Smartphone users turning into badly behaved addicts
THE BlackBerry has been jokingly referred to as the "CrackBerry" for some time -- now new evidence has emerged of how smartphone "addiction" is affecting the way we behave.
Research for Ofcom, the UK's industry and regulation body, has shown more than a third of adults and a majority of teenagers classify themselves as highly addicted to their smartphone, including devices such as the iPhone, BlackBerry and Android phones.
Smartphone owners are more likely to have their phones switched on 24 hours a day and are more inclined to flout requests to switch the devices off in cinemas and theatres than regular mobile phone users, the report for the communications regulator found.
Users make significantly more calls and send more text messages than regular mobile phone owners, and they also report cutting back on activities such as reading books and newspapers and watching TV since buying a smartphone.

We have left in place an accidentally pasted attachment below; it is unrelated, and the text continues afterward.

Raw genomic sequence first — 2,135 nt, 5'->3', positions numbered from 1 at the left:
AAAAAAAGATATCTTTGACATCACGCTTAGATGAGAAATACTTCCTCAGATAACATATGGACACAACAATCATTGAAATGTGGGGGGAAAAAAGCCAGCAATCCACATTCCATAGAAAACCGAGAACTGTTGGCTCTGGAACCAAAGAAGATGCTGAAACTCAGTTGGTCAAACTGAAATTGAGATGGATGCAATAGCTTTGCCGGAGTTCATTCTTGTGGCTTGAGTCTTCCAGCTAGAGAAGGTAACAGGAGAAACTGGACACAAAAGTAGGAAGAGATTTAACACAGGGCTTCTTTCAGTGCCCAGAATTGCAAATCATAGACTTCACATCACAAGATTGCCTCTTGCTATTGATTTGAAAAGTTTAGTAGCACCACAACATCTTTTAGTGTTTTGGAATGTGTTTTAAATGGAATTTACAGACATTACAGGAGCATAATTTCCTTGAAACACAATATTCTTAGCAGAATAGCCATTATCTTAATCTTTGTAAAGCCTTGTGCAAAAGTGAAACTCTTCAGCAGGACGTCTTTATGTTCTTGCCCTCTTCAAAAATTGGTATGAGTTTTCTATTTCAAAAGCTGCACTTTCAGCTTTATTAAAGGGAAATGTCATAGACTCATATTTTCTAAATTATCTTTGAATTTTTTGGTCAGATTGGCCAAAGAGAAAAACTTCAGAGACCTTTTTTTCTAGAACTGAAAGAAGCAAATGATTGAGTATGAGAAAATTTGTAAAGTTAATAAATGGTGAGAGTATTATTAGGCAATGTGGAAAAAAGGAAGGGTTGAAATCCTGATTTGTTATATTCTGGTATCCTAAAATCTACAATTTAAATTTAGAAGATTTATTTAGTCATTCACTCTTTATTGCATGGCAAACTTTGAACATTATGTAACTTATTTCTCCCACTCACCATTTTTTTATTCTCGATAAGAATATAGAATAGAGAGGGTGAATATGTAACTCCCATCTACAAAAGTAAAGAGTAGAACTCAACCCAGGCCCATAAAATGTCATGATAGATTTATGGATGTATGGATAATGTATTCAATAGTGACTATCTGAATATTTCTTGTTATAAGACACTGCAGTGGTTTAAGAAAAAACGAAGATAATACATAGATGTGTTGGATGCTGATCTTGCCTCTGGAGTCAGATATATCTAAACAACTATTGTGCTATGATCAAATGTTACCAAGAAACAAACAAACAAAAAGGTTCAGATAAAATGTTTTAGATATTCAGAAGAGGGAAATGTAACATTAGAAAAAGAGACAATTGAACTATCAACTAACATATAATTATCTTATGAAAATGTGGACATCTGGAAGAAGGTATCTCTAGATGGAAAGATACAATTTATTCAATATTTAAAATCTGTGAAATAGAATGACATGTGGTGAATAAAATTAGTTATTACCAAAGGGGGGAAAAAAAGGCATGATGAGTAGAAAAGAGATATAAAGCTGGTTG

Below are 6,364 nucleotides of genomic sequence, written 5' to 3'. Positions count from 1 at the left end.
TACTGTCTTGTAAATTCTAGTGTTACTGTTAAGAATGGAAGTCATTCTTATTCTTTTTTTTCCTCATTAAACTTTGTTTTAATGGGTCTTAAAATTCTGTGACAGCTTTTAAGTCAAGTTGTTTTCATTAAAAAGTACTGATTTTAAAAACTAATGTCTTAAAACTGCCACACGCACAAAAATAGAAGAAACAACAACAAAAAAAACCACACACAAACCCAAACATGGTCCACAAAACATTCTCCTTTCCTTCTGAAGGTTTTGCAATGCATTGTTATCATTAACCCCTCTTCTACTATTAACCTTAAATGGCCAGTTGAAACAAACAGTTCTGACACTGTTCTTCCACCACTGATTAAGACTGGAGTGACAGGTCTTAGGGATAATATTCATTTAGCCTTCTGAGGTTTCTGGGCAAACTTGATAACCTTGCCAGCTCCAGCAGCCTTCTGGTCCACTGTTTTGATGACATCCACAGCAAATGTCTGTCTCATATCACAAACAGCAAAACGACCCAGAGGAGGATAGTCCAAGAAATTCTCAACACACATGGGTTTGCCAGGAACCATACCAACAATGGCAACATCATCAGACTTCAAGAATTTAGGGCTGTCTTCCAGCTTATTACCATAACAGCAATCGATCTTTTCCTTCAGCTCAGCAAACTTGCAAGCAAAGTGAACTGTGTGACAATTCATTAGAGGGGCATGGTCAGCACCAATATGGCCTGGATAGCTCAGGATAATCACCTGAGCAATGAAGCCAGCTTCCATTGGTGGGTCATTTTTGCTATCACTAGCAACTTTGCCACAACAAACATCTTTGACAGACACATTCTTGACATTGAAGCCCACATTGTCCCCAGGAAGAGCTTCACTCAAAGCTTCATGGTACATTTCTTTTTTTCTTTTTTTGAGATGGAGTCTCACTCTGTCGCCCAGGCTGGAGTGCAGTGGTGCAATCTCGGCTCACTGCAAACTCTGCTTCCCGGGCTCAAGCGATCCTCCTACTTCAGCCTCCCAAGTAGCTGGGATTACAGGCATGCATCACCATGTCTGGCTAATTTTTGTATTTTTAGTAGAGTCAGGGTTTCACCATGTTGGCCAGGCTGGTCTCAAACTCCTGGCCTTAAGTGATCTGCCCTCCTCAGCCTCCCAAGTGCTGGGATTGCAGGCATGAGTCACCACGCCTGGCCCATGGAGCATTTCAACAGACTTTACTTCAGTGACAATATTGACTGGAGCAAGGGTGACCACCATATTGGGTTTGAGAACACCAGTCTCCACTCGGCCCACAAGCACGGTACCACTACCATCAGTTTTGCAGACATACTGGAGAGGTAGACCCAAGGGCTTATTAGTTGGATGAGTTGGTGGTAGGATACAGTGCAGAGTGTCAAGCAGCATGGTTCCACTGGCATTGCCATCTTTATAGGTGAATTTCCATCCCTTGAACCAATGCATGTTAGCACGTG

Owners of the devices are more likely to use their phones during social occasions, at mealtimes and even in the bathroom and toilet, according to the Ofcom communications market report 2011.
The report also found evidence of smartphones blurring the divide between work and holidays with nearly a third, or 30pc, of smartphone owners regularly taking personal calls during working hours.
Leisure time was also affected, with 24pc of smartphone owners regularly taking part in work-related phone calls on holiday, rising to 29pc who accessed work emails.
A total of 18pc of adult smartphone users said they had used their phone in a venue such as a cinema or theatre where they had been asked to switch it off, compared to 10pc of regular mobile phone users.
The findings, from face-to-face interviews with 2,073 adults, and an online survey of 521 people aged from 12 to 15 years old, comes amid an explosion in smartphone ownership in the UK during the past 12 months.
More than a quarter of British adults, or 27pc, are smartphone users, representing an estimated 12 million users, according to the Ofcom report.
Smartphone ownership among younger teenagers is much higher, according to the regulator, with almost half of 12 to 15-year-olds, or 47pc, owning one.
Most, 59pc, had acquired their smartphone over the past year, Ofcom said.